King of the Road, Nigel Barlett

An unusual book in many ways, well worth reading, even if the subject matter is a no go zone for you.

Gun Street Girl, Adrian McKinty

The fourth book in the originally intended trilogy that just keeps growing in numbers and quality. This is an outstanding series.

New Zealand

Inside the Black Horse, Ray Berard

Said at the time - stonkingly good debut, this was a real find this year.

Fallout, Paul Thomas

Tito Ihaka is back in this 5th book and it's been simply too long!

Swimming in the Dark, Paddy Richardson

This was an absolute standout from this year with characters that have stayed with me.

Five Minutes Alone, Paul Cleave

There's also a powerful sense of pace, and action, and some memorable confrontation scenes - particularly in the Gothic old asylum where you'd be tempted to say "only in a Paul Cleave novel". That sense of pace is part of the strength of all these books, as are the flawed characters and the slightly crazy scenarios.

Other

For the Dignified Dead, Michael Genelin

No idea what it was about this one that just clicked, but I really liked this book. Liked the central character, the way that the plot was constructed and the strong sense of place.

Vertigo, Pierre Boileau and Thomas Narcejac

Another of those serendipitious reads that just appealed. Wonderful translation, holding onto a good sense of place and culture.

Unravelling Oliver, Liz Nugent

Could use lots of words - will just go with mesmerising.

Snowblind, Ragnar Jónasson 

Beautifully written, great characters; a wonderful sense of place; a cleverly constructed plot; and that introspective, claustrophobic feeling that often appeals to fans of Icelandic and Scandinavian crime fiction.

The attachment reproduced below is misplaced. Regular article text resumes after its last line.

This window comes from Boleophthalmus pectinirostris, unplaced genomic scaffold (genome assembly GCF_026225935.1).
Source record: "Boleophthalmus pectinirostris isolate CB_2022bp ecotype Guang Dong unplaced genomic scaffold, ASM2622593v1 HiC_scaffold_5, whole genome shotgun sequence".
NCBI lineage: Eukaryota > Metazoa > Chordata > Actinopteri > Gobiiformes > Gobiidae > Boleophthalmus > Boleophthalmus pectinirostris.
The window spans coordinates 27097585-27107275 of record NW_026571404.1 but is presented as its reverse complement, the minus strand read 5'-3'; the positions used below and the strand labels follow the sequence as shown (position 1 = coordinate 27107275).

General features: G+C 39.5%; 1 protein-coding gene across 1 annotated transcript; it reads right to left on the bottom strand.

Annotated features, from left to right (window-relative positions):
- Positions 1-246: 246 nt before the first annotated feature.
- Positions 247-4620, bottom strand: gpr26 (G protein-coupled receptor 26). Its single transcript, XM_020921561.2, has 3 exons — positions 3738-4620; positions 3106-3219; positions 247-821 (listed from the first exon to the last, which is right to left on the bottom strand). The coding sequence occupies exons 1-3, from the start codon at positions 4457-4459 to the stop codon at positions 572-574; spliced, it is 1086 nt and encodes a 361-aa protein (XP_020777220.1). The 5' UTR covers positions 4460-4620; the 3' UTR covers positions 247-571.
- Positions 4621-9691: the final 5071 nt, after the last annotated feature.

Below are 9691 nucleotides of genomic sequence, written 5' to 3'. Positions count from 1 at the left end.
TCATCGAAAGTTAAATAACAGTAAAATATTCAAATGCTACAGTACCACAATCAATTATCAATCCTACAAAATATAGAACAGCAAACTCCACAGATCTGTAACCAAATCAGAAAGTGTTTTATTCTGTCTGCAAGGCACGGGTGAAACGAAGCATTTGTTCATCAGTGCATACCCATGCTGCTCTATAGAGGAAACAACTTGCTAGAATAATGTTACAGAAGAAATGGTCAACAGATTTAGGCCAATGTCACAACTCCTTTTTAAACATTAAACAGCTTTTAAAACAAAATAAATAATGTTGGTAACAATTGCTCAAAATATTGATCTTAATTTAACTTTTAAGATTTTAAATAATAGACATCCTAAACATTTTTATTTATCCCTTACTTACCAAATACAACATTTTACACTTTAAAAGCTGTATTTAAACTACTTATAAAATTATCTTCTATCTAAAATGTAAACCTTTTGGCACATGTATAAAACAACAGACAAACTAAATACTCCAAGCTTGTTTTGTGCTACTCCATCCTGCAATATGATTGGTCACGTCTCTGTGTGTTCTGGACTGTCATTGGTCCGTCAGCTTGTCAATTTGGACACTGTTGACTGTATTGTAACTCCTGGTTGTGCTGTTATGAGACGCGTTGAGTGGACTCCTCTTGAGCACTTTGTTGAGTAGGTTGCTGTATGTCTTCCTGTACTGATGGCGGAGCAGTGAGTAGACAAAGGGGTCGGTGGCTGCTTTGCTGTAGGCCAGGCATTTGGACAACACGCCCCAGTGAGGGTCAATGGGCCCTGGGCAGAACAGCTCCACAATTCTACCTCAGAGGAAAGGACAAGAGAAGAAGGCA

Dark As My Heart, Antti Tuomainen

The exploration of consequences, beautifully executed.

Leona: The Die is Cast, Jenny Rogneby

Any readers looking for something different this could be just the ticket. 

Europa Blues, Arne Dahl

A combination of a slightly eccentric, dedicated and very determined investigation group full of strong individuals, who work as a team; and a confrontational and some very pointed crimes and their backgrounds, perpetrated for very believable reasons made this novel a stand-out read.

The Tokyo Zodiac Murders, Soji Shimada

Puzzle upon puzzle, intricate and utterly fascinating, as an example of Honkaku and the culture from which it sprang.

My Name is N, Robert Karjel

Fascinating exploration of the grey of motivations and behaviour in a thriller format (more usually known for black and white).

After the Crash, Michel Bussi

The pacing of this thriller is particularly interesting, somehow achieving massive leaps forward in what otherwise feels rather languid, almost rhythmic style. 

Long Way Home / Tell No Tales, Eva Dolan (1 & 2 in the Zigic / Ferreira series)

Leaning towards hard-boiled in stylings and subject matter, Dolan has created a team of investigator's and a scenario for them to work in that really feels like it's got legs. Certainly hope so.

The Glorious Heresies, Lisa McInerney

Brutal, funny, dark, difficult, discomforting and a hell of a ride, THE GLORIOUS HERESIES (and you just know this has to be said) was utterly glorious.